Researchers from Sandia National Laboratories have developed a silicon-based device that converts waste heat into DC power. The device consists of common and abundant materials, such as aluminum, silicon, and silicon dioxide. It is also small, about 1/8 in. by 1/8 in., and half as thick as a dime. The top is aluminum etched with stripes roughly 20 times smaller than the width of a human hair. This pattern, though far too small to be seen by eye, serves as an antenna to catch infrared radiation.
Between the aluminum top and the silicon bottom is a layer of silicon dioxide about 20 silicon atoms thick. The patterned and etched aluminum antenna channels the IR radiation into this thin layer. The IR radiation trapped in the silicon dioxide creates fast electrical oscillations—about 50 trillion cycles per second. This pushes electrons back and forth between the aluminum and silicon in an asymmetric manner. This process, called rectification, generates net DC electrical current.
The team calls its device an infrared rectenna. It is a solid-state device with no moving parts to jam, bend, or break. Better still, it doesn’t have to directly touch the heat source, which can cause thermal stress.
Because the team makes the infrared rectenna with the same processes used by the integrated circuit industry, it’s readily scalable, says Joshua Shank, an electrical engineer who tested the devices and modeled the underlying physics while he was a Sandia postdoctoral fellow. He notes that the team deliberately focused on common materials and processes that are scalable. So, in theory, any commercial integrated circuit fabrication facility could make rectennas.
That isn’t to say fabricating the device was easy. One of the biggest fabrication challenges was inserting small amounts of other elements into the silicon, or doping it, so that it would reflect infrared light like a metal. The devices were made at Sandia’s Microsystems Engineering, Science, and Applications Complex. The team has been issued a patent for the infrared rectenna and has filed several additional patents.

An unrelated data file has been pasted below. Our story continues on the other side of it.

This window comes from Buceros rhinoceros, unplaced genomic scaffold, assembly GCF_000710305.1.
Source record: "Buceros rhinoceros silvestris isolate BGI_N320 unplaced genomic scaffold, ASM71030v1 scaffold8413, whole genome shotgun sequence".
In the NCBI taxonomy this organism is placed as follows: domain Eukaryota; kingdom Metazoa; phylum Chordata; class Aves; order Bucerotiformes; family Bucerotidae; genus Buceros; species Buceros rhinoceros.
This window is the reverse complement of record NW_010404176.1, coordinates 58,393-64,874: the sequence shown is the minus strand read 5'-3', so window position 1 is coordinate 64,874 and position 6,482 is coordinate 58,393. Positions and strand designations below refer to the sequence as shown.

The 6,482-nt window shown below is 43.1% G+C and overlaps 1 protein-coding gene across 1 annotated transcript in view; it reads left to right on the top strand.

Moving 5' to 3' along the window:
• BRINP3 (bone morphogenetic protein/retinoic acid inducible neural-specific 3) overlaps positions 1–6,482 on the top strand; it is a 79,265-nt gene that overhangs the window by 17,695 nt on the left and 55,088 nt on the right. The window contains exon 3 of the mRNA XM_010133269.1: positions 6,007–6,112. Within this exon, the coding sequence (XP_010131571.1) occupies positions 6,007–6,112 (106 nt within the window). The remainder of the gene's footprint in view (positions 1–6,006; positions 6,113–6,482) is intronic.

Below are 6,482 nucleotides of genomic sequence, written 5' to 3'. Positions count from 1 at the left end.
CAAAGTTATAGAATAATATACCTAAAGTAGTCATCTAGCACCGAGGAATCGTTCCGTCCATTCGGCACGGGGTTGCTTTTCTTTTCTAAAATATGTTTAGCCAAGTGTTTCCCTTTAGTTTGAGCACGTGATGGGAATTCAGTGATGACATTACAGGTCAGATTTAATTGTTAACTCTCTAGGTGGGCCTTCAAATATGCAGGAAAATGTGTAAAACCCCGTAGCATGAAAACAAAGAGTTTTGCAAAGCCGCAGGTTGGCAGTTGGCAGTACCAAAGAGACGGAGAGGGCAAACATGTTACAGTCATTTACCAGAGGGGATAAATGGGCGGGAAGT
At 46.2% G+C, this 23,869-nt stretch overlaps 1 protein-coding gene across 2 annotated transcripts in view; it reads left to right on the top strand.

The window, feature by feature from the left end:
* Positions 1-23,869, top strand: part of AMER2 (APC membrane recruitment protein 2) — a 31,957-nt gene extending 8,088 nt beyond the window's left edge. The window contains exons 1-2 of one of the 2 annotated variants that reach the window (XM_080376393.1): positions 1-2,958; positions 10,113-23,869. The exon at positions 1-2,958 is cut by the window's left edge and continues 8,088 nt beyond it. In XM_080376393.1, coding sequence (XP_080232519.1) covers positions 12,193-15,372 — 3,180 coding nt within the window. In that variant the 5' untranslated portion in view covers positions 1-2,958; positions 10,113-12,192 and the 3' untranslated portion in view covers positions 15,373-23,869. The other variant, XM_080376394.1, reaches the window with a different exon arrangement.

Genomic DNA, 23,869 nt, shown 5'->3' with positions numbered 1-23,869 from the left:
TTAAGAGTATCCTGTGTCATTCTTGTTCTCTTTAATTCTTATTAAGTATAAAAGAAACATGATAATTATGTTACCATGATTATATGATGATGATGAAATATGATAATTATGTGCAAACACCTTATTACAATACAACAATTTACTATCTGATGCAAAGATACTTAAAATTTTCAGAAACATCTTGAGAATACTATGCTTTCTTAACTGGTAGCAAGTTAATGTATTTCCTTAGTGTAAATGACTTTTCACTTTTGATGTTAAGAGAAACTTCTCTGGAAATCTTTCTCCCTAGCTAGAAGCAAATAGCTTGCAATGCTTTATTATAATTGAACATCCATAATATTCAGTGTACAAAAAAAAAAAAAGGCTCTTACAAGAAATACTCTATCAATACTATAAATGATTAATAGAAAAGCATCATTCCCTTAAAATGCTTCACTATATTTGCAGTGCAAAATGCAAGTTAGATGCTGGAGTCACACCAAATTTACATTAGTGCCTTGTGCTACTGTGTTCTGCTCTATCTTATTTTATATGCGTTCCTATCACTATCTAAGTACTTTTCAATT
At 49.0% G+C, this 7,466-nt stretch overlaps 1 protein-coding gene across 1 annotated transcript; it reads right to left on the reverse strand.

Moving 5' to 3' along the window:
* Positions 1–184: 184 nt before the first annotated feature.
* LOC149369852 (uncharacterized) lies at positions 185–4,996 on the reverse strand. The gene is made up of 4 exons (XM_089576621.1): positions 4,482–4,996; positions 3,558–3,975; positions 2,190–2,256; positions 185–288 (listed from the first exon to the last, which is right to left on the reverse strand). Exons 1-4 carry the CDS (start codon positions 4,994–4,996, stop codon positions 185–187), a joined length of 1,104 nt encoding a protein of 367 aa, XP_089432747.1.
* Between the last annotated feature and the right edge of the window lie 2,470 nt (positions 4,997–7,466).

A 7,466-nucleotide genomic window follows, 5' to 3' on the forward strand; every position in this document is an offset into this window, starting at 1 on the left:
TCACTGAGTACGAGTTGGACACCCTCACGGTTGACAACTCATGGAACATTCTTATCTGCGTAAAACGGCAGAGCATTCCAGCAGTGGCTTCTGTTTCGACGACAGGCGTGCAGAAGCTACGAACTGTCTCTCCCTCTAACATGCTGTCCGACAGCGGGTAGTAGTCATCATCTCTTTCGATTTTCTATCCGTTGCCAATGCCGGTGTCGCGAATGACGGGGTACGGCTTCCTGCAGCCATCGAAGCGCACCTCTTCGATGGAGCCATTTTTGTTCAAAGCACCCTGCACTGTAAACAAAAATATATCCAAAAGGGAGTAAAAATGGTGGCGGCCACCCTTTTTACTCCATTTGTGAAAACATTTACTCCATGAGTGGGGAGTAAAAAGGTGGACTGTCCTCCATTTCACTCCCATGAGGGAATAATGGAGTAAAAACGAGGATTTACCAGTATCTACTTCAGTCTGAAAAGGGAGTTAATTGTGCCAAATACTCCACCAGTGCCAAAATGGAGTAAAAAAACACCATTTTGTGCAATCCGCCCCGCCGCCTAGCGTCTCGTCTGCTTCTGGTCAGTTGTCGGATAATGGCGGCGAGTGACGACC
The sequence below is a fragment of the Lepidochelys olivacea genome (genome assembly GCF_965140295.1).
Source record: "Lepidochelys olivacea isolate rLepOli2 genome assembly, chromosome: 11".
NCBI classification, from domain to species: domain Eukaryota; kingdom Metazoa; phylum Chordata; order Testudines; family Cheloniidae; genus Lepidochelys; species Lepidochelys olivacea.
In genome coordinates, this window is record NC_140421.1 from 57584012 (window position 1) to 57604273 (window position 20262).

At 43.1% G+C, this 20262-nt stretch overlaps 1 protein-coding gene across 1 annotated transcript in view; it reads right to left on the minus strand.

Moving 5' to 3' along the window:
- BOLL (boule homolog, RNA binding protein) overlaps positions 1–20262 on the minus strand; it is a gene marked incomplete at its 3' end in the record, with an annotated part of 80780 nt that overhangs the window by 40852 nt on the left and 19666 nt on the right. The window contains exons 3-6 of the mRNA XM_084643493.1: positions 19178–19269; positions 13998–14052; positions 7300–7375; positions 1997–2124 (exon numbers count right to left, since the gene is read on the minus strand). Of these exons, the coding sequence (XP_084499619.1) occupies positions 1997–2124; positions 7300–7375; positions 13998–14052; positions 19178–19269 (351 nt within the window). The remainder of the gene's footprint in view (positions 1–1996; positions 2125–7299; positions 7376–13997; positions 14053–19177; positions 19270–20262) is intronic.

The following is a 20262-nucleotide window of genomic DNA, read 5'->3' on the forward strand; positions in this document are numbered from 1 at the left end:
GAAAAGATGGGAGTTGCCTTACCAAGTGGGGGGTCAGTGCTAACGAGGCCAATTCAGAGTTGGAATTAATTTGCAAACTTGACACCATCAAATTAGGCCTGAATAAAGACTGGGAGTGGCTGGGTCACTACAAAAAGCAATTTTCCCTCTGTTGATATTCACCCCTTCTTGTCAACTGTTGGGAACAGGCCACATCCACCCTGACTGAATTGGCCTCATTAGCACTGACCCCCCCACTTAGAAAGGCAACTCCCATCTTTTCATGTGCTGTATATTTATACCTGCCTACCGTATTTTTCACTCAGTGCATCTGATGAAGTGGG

The first version of the infrared rectenna produces 8 nW of power per square centimeter from a specialized heat lamp at 840 C. For comparison, a typical solar-powered calculator uses about 5 mW, so it would take a sheet of rectennas slightly larger than a standard piece of paper to power a calculator.
The team has several ideas for improving its rectenna. One is to make the device’s top pattern two-dimensional x’s instead of one-dimensional stripes so they absorb IR light over all polarizations. The team also plans on redesigning the rectifying layer to be a full-wave rectifier instead of the current half-wave rectifier. To minimize power losses due to resistance, it intends on making the rectenna on a thinner silicon wafer.
In the short term, the team’s goal is to make compact infrared power supply to perhaps replace radioisotope thermoelectric generators (RTGs). RTGs power sensors on spacecraft that don’t get enough direct sunlight to power solar panels. The team believes it can accomplish this goal within five years.
“We need to continue to improve to be comparable to RTGs, but the rectennas will be useful for any application where you need something to work reliably for a long time and where you can’t go in and just change the battery,” says Shank. “However, we’re not going to be an alternative for solar panels as a source of grid-scale power, at least not in the near term.”